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Can Anybody Replace Notre Dame's Spire? These 8 Designers Have Ideas

May 02, 2019
17 min read
Can Anybody Replace Notre Dame's Spire? These 8 Designers Have Ideas
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In the weeks since the Notre Dame Cathedral's iconic spire collapsed during a massive fire, people in France and beyond have mourned the damage to the beloved landmark — and around $1 billion has been pledged for repairs.

Last month, French Prime Minister Édouard Philippe announced a competition to redesign the unsalvageable roof and spire. Big names like British architecture firm Foster + Partners have expressed interest in entering the competition, but eight international designers have already proposed some fantastic (and outrageous) designs. Rather than replicate architect Eugène Viollet-le-Duc's timber flèche that was lost to the blaze, most architects seem to favor reimagining the spire. After all, it's what Viollet-le-Duc himself did when restoring the Notre Dame Cathedral in the 19th century, as Dezeen pointed out.

Vizum Atelier, for example, proposed adding a tower with a beam that will shine a light up into the sky, explaining that in the Gothic era, builders tried to reach the sky and that Viollet-le-Duc got closer. "Now, it's possible to make it happen," they said on Instagram.

Two proposals seek not to cover the cathedral, but to install a roof of glass. Russian architect Alex Nerovnya wants to add a glass ceiling to replace the one that collapsed in the fire. "Notre Dame will never be the same, no matter how well it's repaired. So why don't we use all our knowledge and architectural achievement to make it better?" Nerovnya wrote in an Instagram post. "When people come to see the Cathedral, they will feel a powerful connection to the history seeing the ancient and the modern parts together."


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São Paulo-based architect Alexandre Fantozzi recommended installing a stained glass roof and spire. "In Gothic, there is the connection of the earth to the sky, and inside the Cathedral, the natural illumination multiplies in colors through the filter of the cover in stained glass," he wrote on Instagram. His vision would certainly create a colorful effect on the cathedral's interior.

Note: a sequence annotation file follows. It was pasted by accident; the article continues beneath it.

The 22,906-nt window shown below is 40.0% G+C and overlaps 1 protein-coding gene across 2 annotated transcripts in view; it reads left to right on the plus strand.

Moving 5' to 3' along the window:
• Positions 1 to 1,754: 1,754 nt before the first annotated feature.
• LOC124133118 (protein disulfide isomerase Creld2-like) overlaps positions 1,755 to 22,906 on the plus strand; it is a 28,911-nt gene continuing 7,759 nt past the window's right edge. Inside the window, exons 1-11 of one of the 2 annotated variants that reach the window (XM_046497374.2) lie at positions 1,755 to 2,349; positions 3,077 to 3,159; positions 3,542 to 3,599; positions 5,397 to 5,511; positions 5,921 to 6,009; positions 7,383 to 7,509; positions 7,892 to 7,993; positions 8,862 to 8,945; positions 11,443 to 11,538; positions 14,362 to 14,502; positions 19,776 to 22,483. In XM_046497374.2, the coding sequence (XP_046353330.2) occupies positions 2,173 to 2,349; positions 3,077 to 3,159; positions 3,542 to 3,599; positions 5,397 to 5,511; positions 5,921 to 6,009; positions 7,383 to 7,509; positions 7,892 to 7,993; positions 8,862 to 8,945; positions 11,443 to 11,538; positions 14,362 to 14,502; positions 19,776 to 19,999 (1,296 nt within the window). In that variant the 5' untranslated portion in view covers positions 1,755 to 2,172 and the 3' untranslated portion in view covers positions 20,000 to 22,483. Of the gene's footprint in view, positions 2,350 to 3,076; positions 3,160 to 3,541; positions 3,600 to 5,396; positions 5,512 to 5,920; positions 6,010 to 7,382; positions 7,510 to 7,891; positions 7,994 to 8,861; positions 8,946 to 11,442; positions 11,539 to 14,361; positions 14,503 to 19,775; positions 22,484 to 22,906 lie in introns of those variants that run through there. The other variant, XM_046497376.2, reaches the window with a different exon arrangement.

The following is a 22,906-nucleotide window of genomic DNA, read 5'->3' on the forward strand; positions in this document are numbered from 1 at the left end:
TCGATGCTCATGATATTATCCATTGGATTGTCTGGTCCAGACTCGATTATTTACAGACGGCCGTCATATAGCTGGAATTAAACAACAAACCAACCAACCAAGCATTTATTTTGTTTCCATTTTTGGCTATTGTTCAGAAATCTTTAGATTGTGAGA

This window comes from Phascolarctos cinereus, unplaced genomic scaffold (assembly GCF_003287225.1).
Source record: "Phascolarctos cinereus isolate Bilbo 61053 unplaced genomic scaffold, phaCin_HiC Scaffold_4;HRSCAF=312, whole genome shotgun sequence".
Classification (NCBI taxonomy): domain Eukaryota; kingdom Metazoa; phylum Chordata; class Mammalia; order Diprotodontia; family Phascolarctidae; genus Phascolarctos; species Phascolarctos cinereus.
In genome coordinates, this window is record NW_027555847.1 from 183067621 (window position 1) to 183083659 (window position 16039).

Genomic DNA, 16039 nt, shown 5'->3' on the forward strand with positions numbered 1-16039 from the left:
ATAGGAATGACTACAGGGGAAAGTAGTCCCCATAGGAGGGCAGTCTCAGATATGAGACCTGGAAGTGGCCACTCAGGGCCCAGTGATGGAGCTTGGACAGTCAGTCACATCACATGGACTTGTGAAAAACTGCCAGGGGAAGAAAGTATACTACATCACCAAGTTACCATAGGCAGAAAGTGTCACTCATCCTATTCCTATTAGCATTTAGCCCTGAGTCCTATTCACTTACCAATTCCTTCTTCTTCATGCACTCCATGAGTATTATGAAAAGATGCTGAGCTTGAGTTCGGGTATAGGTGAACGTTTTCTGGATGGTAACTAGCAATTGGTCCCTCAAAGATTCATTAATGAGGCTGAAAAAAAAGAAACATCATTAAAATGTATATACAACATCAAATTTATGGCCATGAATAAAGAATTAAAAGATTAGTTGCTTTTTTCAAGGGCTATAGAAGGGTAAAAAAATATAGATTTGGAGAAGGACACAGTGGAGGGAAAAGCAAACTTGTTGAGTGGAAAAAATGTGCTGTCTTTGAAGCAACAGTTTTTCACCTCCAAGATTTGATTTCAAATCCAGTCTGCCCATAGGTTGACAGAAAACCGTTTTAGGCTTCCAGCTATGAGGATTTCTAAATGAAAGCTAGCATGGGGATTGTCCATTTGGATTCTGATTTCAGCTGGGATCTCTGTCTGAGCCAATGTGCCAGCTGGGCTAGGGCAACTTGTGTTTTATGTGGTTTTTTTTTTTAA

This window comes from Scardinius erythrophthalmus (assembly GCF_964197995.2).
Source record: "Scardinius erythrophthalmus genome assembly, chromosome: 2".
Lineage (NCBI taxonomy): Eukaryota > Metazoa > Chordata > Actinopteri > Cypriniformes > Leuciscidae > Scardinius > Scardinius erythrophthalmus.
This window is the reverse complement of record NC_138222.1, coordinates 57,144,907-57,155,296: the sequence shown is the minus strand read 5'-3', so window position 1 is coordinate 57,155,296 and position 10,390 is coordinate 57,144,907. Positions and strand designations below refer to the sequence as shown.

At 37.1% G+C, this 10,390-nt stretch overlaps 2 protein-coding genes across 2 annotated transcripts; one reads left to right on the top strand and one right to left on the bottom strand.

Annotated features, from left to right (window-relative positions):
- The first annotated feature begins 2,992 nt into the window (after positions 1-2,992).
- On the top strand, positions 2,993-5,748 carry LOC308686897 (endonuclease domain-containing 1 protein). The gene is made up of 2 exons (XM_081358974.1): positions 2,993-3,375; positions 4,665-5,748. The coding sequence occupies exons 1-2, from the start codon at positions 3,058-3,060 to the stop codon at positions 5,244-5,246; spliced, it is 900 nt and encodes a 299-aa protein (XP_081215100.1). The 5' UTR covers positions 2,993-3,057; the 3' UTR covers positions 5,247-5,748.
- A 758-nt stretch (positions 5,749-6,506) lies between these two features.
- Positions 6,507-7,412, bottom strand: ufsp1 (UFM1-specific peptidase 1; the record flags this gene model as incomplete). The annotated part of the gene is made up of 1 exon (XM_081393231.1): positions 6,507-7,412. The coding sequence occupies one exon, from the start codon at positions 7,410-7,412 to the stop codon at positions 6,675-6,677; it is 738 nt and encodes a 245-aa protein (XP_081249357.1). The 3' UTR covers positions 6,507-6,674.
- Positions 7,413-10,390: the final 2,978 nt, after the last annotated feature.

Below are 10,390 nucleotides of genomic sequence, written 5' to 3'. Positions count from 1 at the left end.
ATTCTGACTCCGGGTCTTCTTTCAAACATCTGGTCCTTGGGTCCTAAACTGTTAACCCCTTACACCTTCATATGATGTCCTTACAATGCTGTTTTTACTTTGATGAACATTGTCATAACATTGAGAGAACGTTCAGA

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Paris-based Italian architects Massimiliano and Doriana Fuksas would consider adding a spire made of Baccarat crystal. "The first idea that comes to mind, for example, is a sort of very tall pinnacle made like a Baccarat crystal, which is French, that could be illuminated at night and filled with light," Massimiliano Fuksas told the Italian edition of the Huffington Post.


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Another Paris-based firm, Studio NAB, went so far as to propose a glass greenhouse roof that would actually house an apiary for the honeybees that lived in the roof and survived the inferno. According to Lonely Planet, their design also includes planters made from burnt oak salvaged from the attic.

(Photo courtesy of Studio NAB)
Notre Dame Spire concept. (Photo courtesy of Studio NAB)

French architect David Deroo was inspired by the cathedral's original design to create a modernized version of the roof and spire with sleek lines and curves. "A middle ground should be reached between acknowledging the past and bringing the innovation of our time," Deroo told Dezeen.


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A few of the proposals have been decidedly more outlandish. Cyprus-based architecture collective Kiss the Architect created a rendering showing a futuristic spire with metal arches, circles and spheres wrapped around a central staircase.

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But the most controversial proposal came from French designer Mathieu Lehanneur, who suggested recreating the spire as it was the day it burned. Lehanneur, who has been known to experiment with transforming solid materials into a seemingly "liquid" state published a rendering that imagines the cathedral topped by a massive golden flame.


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Of course, there are those who favor an accurate and truthful replica — not a contemporary beacon or surreal sculpture. And they are not minority. A recent survey revealed that 54% of French people prefer the spire and roof be rebuilt exactly to Viollet-le-Duc's vision, France 24 reported. Only 25% support plans for an "architectural gesture" or modern creation.

Featured image by (Photo by Robin Benzrihem / Unsplash)